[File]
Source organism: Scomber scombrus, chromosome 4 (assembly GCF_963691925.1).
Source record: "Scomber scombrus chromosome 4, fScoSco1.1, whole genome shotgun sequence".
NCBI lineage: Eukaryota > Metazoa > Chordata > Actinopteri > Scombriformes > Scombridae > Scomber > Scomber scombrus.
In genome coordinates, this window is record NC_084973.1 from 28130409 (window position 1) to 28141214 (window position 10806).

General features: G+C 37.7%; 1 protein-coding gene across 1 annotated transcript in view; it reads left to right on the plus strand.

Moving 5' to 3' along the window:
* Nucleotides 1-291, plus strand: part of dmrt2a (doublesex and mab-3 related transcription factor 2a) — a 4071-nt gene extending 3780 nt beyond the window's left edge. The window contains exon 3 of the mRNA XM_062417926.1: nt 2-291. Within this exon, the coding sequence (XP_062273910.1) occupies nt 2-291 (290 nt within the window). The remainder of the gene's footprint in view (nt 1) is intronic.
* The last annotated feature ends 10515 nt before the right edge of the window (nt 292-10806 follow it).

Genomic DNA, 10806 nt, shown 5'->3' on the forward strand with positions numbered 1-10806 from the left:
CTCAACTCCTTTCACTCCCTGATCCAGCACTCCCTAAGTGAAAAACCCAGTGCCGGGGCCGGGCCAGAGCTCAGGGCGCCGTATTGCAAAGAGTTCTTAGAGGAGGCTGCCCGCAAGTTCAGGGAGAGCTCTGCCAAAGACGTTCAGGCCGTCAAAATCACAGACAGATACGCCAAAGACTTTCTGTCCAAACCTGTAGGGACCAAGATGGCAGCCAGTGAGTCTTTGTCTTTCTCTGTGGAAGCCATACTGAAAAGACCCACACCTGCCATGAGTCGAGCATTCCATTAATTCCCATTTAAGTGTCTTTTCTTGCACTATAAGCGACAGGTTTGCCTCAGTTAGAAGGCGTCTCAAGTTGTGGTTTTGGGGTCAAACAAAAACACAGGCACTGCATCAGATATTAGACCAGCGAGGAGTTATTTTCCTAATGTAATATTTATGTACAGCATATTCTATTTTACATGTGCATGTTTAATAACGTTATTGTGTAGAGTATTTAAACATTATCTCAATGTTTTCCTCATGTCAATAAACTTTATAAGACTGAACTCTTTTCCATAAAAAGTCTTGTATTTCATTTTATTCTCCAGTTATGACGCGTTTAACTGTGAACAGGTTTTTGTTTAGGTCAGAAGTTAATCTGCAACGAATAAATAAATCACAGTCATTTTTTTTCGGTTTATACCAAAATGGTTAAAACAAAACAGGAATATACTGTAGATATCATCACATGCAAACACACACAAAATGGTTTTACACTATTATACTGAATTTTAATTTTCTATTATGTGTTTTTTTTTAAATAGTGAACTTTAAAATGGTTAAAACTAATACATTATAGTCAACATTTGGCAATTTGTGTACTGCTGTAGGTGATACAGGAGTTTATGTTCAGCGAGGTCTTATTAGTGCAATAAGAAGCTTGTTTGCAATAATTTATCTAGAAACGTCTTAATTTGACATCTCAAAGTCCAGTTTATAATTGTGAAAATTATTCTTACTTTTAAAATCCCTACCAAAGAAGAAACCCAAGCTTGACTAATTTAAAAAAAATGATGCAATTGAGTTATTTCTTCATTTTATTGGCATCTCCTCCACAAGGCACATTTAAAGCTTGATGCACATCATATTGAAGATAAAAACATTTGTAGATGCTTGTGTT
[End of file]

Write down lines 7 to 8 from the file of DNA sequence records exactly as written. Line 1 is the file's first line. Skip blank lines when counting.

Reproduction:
* Nucleotides 1-291, plus strand: part of dmrt2a (doublesex and mab-3 related transcription factor 2a) — a 4071-nt gene extending 3780 nt beyond the window's left edge. The window contains exon 3 of the mRNA XM_062417926.1: nt 2-291. Within this exon, the coding sequence (XP_062273910.1) occupies nt 2-291 (290 nt within the window). The remainder of the gene's footprint in view (nt 1) is intronic.
* The last annotated feature ends 10515 nt before the right edge of the window (nt 292-10806 follow it).